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    David Lawrence, England’s Pioneering Cricketer, Diagnosed with Motor Neurone Disease
David Lawrence, England’s Pioneering Cricketer, Diagnosed with Motor Neurone Disease
David Lawrence. Source: thepca.co.uk

David Lawrence, England’s Pioneering Cricketer, Diagnosed with Motor Neurone Disease

David Lawrence, the trailblazing first British-born black cricketer to represent England, has recently been diagnosed with motor neurone disease (MND). Gloucestershire County Cricket Club, where Lawrence currently serves as president, disclosed the news following a series of medical tests conducted earlier this month. Lawrence, who earned his first Test cap in 1988 and appeared in five Tests and one ODI for England, is determined to complete his term as club president despite this diagnosis.

Nicknamed “Syd,” Lawrence was a stalwart for Gloucestershire, participating in 298 matches and taking 670 wickets during his career from 1981 to 1997. His connection to the club is deep-rooted, having been born and raised in Gloucestershire, where he made significant contributions on and off the field. Upon his appointment as club president in April 2022, Lawrence expressed his commitment to serving the club that has been such a significant part of his life.

Will Brown, Gloucestershire’s chief executive, expressed profound sadness on the club's website regarding Lawrence's diagnosis. He described Lawrence as an icon and a legend within the club, not just for his groundbreaking achievements but also for his character and contributions. Brown highlighted Lawrence's kindness, thoughtfulness, and the inspiration he has provided to everyone at Gloucestershire. Brown also noted the transformative impact Lawrence had during his presidency, opening new opportunities and fostering strong relationships within the club.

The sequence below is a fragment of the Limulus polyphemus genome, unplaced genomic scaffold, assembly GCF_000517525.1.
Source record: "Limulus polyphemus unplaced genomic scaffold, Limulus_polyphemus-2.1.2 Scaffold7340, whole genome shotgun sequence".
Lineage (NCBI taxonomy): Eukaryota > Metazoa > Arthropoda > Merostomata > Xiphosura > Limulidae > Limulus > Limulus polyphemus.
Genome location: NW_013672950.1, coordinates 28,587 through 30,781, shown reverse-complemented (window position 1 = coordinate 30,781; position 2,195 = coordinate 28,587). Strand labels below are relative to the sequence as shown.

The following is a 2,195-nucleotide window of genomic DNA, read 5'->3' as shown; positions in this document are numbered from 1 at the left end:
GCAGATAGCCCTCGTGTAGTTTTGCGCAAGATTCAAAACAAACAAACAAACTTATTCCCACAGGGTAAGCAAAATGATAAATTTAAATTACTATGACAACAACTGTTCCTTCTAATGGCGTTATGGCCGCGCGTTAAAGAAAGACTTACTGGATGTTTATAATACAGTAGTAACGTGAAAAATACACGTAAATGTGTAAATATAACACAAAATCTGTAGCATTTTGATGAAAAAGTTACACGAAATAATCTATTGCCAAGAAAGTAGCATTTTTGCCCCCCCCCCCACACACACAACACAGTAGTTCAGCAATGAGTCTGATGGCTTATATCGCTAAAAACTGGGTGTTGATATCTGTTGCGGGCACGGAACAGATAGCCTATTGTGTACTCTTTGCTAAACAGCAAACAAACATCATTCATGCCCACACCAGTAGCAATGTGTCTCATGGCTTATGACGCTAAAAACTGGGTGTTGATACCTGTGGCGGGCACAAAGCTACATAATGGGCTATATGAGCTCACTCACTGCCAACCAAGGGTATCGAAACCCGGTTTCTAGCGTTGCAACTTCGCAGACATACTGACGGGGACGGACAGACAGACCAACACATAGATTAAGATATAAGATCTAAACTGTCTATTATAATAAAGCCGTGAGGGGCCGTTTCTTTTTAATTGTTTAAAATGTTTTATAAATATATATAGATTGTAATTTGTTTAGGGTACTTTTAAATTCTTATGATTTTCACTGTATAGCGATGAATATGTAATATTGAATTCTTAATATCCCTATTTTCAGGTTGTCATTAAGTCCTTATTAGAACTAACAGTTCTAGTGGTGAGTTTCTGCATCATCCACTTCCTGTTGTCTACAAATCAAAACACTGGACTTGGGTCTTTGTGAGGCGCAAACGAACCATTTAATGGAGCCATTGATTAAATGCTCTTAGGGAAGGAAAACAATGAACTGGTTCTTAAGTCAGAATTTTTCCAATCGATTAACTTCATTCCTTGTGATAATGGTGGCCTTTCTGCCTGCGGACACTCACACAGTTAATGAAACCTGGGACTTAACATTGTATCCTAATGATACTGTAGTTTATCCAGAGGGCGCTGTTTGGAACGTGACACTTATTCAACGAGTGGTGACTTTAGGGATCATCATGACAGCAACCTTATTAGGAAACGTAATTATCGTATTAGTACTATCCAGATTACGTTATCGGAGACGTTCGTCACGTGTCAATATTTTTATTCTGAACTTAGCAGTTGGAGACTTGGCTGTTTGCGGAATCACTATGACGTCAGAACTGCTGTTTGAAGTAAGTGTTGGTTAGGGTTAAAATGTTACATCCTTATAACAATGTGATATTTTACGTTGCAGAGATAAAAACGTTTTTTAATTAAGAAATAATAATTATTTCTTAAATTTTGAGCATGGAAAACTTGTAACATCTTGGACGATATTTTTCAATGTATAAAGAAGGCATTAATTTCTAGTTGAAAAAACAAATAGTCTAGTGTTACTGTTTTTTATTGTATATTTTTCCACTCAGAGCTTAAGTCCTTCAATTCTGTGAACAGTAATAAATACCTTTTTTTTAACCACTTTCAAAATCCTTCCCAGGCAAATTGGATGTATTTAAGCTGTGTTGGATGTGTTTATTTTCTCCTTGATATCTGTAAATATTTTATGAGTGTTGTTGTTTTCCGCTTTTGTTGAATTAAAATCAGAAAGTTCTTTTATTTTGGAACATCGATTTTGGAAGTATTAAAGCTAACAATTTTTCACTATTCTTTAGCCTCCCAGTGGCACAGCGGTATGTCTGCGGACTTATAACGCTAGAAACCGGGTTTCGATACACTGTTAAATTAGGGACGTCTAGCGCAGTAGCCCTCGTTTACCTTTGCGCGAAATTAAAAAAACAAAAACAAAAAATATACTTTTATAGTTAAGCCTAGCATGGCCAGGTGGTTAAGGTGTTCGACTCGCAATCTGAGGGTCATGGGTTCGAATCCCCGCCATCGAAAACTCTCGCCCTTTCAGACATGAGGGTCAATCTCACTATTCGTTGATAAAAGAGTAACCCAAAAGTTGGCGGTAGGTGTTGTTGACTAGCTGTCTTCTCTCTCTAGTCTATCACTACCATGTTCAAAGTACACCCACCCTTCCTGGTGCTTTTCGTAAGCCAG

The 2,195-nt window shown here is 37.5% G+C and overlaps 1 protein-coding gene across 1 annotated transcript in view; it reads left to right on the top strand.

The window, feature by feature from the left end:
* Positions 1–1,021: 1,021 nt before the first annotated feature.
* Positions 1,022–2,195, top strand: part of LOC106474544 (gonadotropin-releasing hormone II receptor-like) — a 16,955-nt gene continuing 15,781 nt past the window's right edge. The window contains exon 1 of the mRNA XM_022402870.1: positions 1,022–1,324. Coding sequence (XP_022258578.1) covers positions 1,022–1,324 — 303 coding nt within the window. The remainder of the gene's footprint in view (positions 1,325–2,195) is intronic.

The England and Wales Cricket Board (ECB) extended their heartfelt support to Lawrence. In a statement on X (formerly Twitter), the ECB acknowledged his significant contributions to cricket, both on and off the field. They conveyed their deep sympathy to Lawrence and his family, praising his embodiment of the sport’s finest values.

Lawrence’s cricket career, although cut short at 28 due to a severe knee injury, left a lasting legacy. He took 18 Test wickets and delivered an impressive performance in his sole ODI appearance against the West Indies, claiming four wickets for 67 runs.

The Professional Cricketers’ Association (PCA) also pledged its ongoing support to Lawrence. Ian Thomas, the PCA's managing director of member services, pointed out Lawrence's inspirational role throughout his cricketing and post-cricket life. Thomas assured that both the PCA and the Professional Cricketers’ Trust, the players’ charity, would provide the best possible support to Lawrence and his family during this challenging time.

The cricket community stands united in offering its love and support to David Lawrence, recognising his enduring legacy and the strength he continues to show in the face of this new challenge.

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